This Saturday, Microsoft published a new white paper entitled “Best Practices for Virtualizing Exchange Server 2010 with Windows Server 2008 R2 Hyper V” that provides a lot of great info that is applicable to VMware as well. One of the most important things in this entire document is a change in policy regarding supporting virtualized Exchange 2010 with Database Availability Groups (DAG) in combination with hypervisor high availability and live migration. Previously Microsoft did not support the use of high availability or live migration even on its own Hyper-V platform. In the VMware world this of course means HA and vMotion. The whitepaper states the following:
Exchange server virtual machines, including Exchange Mailbox virtual machines that are part of a Database Availability Group (DAG), can be combined with host-based failover clustering and migration technology as long as the virtual machines are configured such that they will not save and restore state on disk when moved or taken offline. All failover activity must result in a cold start when the virtual machine is activated on the target node. All planned migration must either result in shut down and a cold start or an online migration that utilizes a technology such as Hyper-V live migration
This new document, as well as a post on the MS Exchange Team blog, confirms the new support stance. The Technet page has been updated as well. Note that you must be running Exchange 2010 SP1 in order to support these features.
Folks may know that I’m a big proponent of virtualizing mission critical, tier-1 applications like Exchange 2010. I’ve written about it here, touched on it here, and commented to TechTarget on the subject here and most recently here. It’s clearly an important subject to me and I applaud Microsoft for introducing this change. I think this will help to convince organizations that it is safe to virtualize Exchange 2010 on all hypervisors.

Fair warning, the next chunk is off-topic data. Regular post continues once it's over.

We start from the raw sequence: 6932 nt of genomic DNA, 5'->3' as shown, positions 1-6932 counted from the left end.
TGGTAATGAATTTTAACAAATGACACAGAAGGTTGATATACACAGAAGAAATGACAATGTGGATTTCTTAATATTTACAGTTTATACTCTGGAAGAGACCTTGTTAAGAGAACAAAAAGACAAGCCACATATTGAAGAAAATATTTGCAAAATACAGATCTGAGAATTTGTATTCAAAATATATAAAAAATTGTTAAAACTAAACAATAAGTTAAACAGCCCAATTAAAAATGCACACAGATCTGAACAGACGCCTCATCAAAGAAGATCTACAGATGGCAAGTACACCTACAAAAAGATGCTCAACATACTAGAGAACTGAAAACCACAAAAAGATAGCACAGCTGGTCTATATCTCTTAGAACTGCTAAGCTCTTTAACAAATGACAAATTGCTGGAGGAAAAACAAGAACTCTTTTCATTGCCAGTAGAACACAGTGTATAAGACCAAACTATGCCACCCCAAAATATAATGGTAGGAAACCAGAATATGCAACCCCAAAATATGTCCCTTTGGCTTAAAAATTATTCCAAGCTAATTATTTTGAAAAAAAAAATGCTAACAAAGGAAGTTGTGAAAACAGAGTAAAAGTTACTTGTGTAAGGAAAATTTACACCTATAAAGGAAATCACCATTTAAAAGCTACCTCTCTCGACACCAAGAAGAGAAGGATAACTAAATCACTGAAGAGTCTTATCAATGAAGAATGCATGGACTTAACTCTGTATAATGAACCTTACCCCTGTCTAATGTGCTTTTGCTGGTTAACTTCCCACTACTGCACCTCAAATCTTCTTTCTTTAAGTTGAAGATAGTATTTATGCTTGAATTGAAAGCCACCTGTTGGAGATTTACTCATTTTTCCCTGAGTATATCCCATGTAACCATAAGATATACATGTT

But..there must always be a but..
Remember that just because Microsoft now officially supports something doesn’t actually change anything in terms of functionality. Did VMware HA and vMotion work properly in combination with Exchange 2010 and DAGs before this policy change? VMware HA – sure, it just wasn’t officially supported. VMware vMotion – umm, hang on a minute there.
The DAG ultimately relies on Windows Failover Clustering to work, and WFC is notoriously finicky about even brief drops in network connectivity and loss of heartbeat. When performing a live migration using vMotion there is usually at least one ping dropped, and in my experience that single drop is often enough to cause databases to failover to other nodes in the DAG.
Does this mean that even though Microsoft supports vMotion now that you still can’t use it? Of course not, but it does require a slight change in your design to increase the cluster heartbeat timeout value to allow for the brief network interruption.
The values that need to change are the following:
SameSubnetDelay: The value (in milliseconds) of the cluster heartbeat frequency. By default, this value is 1,000 milliseconds.
SameSubnetThreshold: The value represents the amount of missed heartbeats that will be tolerated before a failover event occurs. By default this value is 5, so combined with the above value that means 5 seconds of lost heartbeats will result in a cluster failover by default.
Five seconds seems like enough time for a vMotion to complete, but in practice I’ve seen databases failover at multiple clients when using the default heartbeat values. Luckily you can change these values very easily by using PowerShell. The following commands show how to raise the timeout to 10 seconds (the Microsoft recommended max) from the default of 5, taken directly from the Microsoft whitepaper:
Depending on your environment you may not need to make this change, so always test first before implementing any cluster wide change like this. Make sure you have enough bandwidth on your hosts to account for migrating an Exchange VM that may have 32GB of RAM or more. And of course always stick with configurations that are supported by Microsoft.
I’m happy that Microsoft made this change, and hope that it signals a trend towards more virtualization friendly licensing in the future.